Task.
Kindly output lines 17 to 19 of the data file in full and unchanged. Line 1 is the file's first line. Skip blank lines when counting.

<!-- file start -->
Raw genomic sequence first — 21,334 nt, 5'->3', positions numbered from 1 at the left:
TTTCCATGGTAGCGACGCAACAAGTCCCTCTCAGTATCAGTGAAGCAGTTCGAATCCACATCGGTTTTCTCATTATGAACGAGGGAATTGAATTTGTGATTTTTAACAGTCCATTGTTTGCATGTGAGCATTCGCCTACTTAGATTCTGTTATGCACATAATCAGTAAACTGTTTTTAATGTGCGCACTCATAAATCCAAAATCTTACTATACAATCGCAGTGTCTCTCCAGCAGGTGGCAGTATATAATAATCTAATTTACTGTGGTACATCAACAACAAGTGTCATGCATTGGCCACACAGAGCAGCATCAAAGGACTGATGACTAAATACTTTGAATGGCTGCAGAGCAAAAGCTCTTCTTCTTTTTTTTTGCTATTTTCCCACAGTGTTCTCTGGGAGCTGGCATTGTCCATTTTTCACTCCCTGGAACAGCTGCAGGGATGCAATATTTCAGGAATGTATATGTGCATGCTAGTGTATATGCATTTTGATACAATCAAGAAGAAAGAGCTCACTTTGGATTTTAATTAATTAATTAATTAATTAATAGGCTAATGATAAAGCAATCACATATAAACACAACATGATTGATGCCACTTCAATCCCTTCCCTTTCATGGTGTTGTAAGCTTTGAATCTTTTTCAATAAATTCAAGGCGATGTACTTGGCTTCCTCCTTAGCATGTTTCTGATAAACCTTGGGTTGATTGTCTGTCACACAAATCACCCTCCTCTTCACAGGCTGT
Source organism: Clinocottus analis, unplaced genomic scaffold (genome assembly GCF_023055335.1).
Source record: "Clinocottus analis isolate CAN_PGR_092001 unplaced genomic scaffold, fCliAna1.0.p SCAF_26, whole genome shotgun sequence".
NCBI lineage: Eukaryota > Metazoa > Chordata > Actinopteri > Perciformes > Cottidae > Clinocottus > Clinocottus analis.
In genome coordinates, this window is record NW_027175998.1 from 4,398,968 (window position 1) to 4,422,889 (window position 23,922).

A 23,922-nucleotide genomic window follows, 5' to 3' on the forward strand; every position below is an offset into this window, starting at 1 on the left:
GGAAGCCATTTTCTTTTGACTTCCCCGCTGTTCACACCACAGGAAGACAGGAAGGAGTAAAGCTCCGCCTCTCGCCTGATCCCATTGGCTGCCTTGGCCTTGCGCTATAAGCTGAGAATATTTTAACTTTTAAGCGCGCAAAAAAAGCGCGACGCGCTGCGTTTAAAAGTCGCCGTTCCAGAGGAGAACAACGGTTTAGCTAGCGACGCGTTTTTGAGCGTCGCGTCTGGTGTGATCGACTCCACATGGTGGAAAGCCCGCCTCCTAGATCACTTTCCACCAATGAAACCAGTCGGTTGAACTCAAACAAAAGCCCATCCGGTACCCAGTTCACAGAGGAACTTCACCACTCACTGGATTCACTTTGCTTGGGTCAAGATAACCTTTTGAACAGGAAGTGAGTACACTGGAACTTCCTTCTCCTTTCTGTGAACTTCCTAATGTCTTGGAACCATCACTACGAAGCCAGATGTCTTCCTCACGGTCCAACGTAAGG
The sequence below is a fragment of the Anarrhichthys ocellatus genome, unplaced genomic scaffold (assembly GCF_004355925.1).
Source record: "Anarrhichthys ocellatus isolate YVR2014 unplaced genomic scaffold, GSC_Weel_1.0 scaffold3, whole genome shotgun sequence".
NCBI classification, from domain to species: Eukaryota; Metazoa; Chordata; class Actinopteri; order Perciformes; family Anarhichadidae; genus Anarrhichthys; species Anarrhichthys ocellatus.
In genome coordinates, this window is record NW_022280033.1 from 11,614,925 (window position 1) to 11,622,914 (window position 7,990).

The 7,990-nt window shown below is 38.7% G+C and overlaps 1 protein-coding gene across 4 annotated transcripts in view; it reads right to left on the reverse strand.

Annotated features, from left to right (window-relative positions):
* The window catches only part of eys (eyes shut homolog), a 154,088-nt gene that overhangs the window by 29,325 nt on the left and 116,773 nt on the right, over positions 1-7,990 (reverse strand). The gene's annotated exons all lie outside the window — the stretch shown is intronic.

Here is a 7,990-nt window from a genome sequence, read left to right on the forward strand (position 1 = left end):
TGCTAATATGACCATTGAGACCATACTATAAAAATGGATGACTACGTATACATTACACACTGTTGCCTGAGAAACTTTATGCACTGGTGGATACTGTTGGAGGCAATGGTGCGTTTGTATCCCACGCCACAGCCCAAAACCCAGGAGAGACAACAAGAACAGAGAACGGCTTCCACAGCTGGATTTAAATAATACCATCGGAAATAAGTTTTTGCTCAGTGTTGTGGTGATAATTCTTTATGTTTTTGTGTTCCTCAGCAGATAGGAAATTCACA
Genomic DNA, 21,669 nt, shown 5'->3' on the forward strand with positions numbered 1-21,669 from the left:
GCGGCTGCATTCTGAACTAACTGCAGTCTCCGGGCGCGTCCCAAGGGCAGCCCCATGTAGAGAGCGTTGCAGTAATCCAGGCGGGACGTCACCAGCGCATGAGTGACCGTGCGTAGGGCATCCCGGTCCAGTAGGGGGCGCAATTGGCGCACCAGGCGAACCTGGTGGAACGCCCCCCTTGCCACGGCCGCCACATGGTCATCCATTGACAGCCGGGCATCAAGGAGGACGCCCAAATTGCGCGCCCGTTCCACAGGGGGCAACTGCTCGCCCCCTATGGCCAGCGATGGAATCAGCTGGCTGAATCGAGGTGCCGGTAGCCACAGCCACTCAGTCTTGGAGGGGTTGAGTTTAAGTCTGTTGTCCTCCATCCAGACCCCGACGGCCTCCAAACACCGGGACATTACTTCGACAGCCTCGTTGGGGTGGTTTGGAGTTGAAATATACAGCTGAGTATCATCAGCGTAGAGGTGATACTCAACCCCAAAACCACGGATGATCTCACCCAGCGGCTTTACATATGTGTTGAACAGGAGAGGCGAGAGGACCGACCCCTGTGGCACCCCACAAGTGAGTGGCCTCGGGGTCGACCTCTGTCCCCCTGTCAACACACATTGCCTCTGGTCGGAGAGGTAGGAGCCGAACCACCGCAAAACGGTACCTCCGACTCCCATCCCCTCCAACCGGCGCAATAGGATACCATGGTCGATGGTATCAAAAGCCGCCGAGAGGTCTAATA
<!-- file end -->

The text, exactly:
TGCTAATATGACCATTGAGACCATACTATAAAAATGGATGACTACGTATACATTACACACTGTTGCCTGAGAAACTTTATGCACTGGTGGATACTGTTGGAGGCAATGGTGCGTTTGTATCCCACGCCACAGCCCAAAACCCAGGAGAGACAACAAGAACAGAGAACGGCTTCCACAGCTGGATTTAAATAATACCATCGGAAATAAGTTTTTGCTCAGTGTTGTGGTGATAATTCTTTATGTTTTTGTGTTCCTCAGCAGATAGGAAATTCACA
Genomic DNA, 21,669 nt, shown 5'->3' on the forward strand with positions numbered 1-21,669 from the left:
GCGGCTGCATTCTGAACTAACTGCAGTCTCCGGGCGCGTCCCAAGGGCAGCCCCATGTAGAGAGCGTTGCAGTAATCCAGGCGGGACGTCACCAGCGCATGAGTGACCGTGCGTAGGGCATCCCGGTCCAGTAGGGGGCGCAATTGGCGCACCAGGCGAACCTGGTGGAACGCCCCCCTTGCCACGGCCGCCACATGGTCATCCATTGACAGCCGGGCATCAAGGAGGACGCCCAAATTGCGCGCCCGTTCCACAGGGGGCAACTGCTCGCCCCCTATGGCCAGCGATGGAATCAGCTGGCTGAATCGAGGTGCCGGTAGCCACAGCCACTCAGTCTTGGAGGGGTTGAGTTTAAGTCTGTTGTCCTCCATCCAGACCCCGACGGCCTCCAAACACCGGGACATTACTTCGACAGCCTCGTTGGGGTGGTTTGGAGTTGAAATATACAGCTGAGTATCATCAGCGTAGAGGTGATACTCAACCCCAAAACCACGGATGATCTCACCCAGCGGCTTTACATATGTGTTGAACAGGAGAGGCGAGAGGACCGACCCCTGTGGCACCCCACAAGTGAGTGGCCTCGGGGTCGACCTCTGTCCCCCTGTCAACACACATTGCCTCTGGTCGGAGAGGTAGGAGCCGAACCACCGCAAAACGGTACCTCCGACTCCCATCCCCTCCAACCGGCGCAATAGGATACCATGGTCGATGGTATCAAAAGCCGCCGAGAGGTCTAATA